Fighting over the Founders is divided into cross-sections, each approaching different parts of our national culture, groups which alternately revere, recreate, and research the Revolution’s legacy. There are two rival camps with respect to the Spirit of ’76: “essentialists,” for whom, Schocket says, the founders were “demigods,” whose revolution possessed “one, true, knowable, unchanging meaning for us now and forever,” and “organicists,” who believe that the United States is “ever in the process of trying to complete a Revolution that the founders left unfinished.” The essentialist/organicist divide forms a heuristic for the chapters that follow, a process that maps out where the different remembrances, in the forms of memorials, historic sites, movies, books, and television, sit on the spectrum between unquestioning veneration and strident denunciation.
For an essentialist, the essence of America is a creed—the holiness of private property, a strain of Christian thought, fear of centralized power—that has sustained it for 240 years. But those who claim in all sincerity that the US was founded as a Christian nation have little evidentiary support: “The only religious reference in the Declaration of Independence is in the preamble, with a nod to the ‘inalienable rights endowed’ by a ‘Creator,’” Schocket reminds them, referring to Article VII of the Constitution, which unambiguously prohibits the establishment of a national religion, and forbids religious tests for federal office.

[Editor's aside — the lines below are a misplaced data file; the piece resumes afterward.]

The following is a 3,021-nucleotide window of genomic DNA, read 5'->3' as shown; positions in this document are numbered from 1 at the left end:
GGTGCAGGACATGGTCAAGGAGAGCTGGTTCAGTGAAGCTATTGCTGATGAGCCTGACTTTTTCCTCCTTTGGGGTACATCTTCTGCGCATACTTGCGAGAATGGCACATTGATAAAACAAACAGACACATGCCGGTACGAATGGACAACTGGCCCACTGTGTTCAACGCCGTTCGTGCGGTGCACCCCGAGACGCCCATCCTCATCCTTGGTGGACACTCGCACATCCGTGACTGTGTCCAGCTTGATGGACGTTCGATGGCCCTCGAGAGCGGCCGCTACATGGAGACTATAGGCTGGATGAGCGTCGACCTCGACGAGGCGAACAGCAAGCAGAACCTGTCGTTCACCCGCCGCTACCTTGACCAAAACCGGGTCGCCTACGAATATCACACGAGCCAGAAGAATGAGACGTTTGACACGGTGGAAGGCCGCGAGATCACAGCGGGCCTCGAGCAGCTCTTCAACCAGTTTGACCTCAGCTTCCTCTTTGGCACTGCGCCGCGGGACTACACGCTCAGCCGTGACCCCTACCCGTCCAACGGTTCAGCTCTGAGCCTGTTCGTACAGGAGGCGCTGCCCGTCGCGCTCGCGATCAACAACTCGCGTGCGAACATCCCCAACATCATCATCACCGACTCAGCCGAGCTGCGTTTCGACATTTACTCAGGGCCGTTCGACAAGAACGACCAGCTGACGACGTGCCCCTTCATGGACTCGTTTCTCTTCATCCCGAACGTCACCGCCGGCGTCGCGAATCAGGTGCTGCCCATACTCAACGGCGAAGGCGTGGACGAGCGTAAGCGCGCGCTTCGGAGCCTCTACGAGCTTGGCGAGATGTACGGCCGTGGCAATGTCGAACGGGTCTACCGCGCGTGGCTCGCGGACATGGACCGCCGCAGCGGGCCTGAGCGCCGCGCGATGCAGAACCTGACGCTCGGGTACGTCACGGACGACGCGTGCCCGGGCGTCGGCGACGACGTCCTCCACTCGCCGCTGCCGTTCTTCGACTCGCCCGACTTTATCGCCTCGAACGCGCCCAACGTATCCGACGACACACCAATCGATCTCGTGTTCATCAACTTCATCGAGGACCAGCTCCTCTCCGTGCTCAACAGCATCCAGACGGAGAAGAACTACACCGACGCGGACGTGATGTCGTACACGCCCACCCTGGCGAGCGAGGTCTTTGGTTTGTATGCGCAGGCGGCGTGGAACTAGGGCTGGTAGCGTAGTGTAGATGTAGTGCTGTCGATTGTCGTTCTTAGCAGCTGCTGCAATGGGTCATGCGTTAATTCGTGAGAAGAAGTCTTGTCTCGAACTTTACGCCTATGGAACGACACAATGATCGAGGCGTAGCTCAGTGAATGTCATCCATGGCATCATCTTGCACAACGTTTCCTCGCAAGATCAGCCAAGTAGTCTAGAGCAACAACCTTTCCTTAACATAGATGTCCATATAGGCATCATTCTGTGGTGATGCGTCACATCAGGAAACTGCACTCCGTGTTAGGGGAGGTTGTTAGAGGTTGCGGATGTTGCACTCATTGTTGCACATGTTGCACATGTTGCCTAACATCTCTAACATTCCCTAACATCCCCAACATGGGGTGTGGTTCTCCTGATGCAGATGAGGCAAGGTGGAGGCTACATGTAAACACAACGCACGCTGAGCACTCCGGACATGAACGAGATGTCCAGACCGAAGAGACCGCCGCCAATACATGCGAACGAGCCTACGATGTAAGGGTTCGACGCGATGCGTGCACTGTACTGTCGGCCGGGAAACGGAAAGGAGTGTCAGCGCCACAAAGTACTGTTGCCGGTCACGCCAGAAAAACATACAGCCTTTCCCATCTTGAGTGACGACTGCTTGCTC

For an organicist, by contrast, “the past is darker, more ambiguous, more open to interpretation, and something to improve upon.” Schocket places himself squarely in this camp. The history of the United States of America is one of “progress from a benighted world of slavery and patriarchy,” he writes, where “the founders left work for future generations.” Organicist historians value attempts to understand flawed leaders over the worship of heroes.